This episode is a live recording of the sixth session of #UnblindingResearch held in DREEAM 15th August 2018. The group work has been removed for the sake of brevity.
This session of #UnblindingResearch looks at the fundamental distinction in research between two types of data: qualitative and quantitative. Here are the slides for this session (p cubed of course), you can move between slides by clicking on the side of the picture or using the arrow keys.
Here's our Take Visually for this session:
This session started by discussing the main distinctions between the two once again with a sweet analogy. We also had a think about how the two different types of research collect, analyse and report the data.
Then, through some group work and more discussion this session looked at the strengths, weaknesses, trial design and the role of the investigator when it comes to qualitative vs quantitative.
Qualitative data is any data not in the form of numbers so will include words, images or objects. Qualitative research looks to interpret events in their natural settings and to make sense or interpret phenomena in terms of the meanings people bring to them. In terms of social science there has been a big debate (positivism vs anti-positivism) about the correct approach to take with social phenomena. The groups will be smaller and not randomly selected. Variables are not studied because the study is interested in the whole experience.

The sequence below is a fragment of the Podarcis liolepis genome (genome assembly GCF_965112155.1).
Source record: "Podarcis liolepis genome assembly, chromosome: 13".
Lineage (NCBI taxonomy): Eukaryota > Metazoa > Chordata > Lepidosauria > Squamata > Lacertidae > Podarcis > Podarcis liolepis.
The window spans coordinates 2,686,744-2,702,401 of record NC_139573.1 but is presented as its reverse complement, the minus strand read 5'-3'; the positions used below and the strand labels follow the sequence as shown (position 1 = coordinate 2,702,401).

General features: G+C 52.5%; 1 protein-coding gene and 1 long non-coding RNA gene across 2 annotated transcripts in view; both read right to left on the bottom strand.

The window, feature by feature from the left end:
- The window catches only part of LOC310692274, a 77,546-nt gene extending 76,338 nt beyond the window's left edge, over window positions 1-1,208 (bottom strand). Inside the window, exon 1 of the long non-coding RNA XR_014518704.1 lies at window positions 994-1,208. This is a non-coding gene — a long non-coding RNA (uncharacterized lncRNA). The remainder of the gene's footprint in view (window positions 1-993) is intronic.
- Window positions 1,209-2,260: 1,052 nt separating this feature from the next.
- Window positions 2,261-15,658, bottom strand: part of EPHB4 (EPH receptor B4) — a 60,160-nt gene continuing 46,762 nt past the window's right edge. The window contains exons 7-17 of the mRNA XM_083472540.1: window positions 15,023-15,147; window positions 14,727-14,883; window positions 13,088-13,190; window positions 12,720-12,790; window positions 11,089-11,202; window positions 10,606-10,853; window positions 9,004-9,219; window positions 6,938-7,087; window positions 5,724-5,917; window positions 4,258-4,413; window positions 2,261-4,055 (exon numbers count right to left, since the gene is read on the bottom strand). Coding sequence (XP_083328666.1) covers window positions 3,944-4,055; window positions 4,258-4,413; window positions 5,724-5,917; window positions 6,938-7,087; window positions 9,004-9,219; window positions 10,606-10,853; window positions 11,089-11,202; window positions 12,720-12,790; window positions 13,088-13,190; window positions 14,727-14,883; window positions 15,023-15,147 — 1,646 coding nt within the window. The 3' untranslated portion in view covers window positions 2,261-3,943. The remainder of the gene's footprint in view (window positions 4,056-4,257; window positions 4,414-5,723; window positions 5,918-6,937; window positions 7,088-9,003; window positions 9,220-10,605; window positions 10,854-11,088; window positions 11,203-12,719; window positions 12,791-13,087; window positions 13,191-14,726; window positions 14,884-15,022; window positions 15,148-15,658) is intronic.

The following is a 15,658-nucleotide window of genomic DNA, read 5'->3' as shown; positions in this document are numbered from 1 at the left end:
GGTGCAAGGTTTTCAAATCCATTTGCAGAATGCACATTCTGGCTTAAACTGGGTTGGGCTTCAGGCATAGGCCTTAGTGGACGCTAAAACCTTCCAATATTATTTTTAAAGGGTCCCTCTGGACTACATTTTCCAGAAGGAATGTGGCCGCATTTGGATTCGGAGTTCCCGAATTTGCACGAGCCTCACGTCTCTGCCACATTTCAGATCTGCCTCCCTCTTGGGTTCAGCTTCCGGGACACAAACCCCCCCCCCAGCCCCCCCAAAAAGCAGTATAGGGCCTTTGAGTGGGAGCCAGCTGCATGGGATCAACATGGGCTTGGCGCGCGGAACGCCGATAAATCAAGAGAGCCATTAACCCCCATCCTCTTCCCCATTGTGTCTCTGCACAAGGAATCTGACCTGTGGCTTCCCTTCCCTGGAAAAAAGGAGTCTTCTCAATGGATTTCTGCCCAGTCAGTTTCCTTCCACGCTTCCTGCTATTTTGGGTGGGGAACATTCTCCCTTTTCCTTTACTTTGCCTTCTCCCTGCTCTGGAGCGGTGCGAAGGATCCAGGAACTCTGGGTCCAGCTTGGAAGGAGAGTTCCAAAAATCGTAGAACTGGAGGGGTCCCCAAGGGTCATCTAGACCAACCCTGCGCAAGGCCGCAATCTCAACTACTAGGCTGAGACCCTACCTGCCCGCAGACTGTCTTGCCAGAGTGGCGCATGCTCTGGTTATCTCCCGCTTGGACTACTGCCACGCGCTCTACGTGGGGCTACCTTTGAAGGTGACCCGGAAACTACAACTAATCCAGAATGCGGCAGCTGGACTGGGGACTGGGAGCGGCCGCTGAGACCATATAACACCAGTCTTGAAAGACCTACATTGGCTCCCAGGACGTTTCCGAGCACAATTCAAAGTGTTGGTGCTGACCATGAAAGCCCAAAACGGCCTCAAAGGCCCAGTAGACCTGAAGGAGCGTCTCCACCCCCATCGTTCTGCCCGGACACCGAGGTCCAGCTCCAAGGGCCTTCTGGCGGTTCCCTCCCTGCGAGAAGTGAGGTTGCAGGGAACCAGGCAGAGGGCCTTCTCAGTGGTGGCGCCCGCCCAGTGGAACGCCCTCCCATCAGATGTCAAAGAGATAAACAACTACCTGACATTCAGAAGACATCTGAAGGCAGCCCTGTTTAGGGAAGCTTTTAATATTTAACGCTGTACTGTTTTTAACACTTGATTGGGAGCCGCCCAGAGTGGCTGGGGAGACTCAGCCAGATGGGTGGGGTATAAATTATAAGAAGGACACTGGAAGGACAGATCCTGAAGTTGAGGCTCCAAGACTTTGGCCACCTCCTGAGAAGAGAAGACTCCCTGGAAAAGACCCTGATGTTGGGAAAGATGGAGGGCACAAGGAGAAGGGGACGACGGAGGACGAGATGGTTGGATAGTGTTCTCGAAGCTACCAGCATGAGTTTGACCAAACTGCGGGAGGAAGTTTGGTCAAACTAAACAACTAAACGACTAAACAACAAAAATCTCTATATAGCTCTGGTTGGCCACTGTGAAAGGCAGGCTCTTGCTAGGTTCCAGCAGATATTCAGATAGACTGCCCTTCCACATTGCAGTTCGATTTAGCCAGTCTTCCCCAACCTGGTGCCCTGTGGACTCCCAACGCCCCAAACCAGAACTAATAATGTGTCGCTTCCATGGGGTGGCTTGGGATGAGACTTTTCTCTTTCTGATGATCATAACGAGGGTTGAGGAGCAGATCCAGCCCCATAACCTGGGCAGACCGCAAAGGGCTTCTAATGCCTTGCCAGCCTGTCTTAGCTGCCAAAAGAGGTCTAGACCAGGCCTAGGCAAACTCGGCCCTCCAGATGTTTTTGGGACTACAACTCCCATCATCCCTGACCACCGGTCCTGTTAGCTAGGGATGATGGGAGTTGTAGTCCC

The study will be through interviews or focus groups, open ended responses or observations and/or reflections. The researcher will then assess the data or patterns, themes or features. The focus is wide and examines the breadth and depth of the topic in question. Findings are more generalised and due to the nature of the data reliability and validity are difficult to measure. The studies are often time heavy and it may require sub-specialism to correctly analyse the data. The researcher is often closely involved with the subjects and their environment and so can appreciate a fuller view of the issues involved. Qualitative data can suggest possible relationships or cause/effects and reveal subtleties hidden from quantitative research.
Quantitative data is numerical, in units of measurement or in categories or in sequence.
Quantitative research looks to test hypotheses, causality and make predictions. Samples will be bigger and randomly allocated with specific variables studied. Numbers and statistics will be collected through measuring with structured and validated instruments. The goal is to identify statistical relationships in a narrow, specific topic. That means the findings are more projectable across the population base.
Smaller quantitative studies are more likely to be less reliable and so large samples are needed which may be difficult to achieve. The research is remote from the setting and may not have sufficient background to analyse the results or place them in a social context. However, modern software does mean analysis can be performed increasingly easily and the nature of the data and analysis makes it easier for others to appraise your work.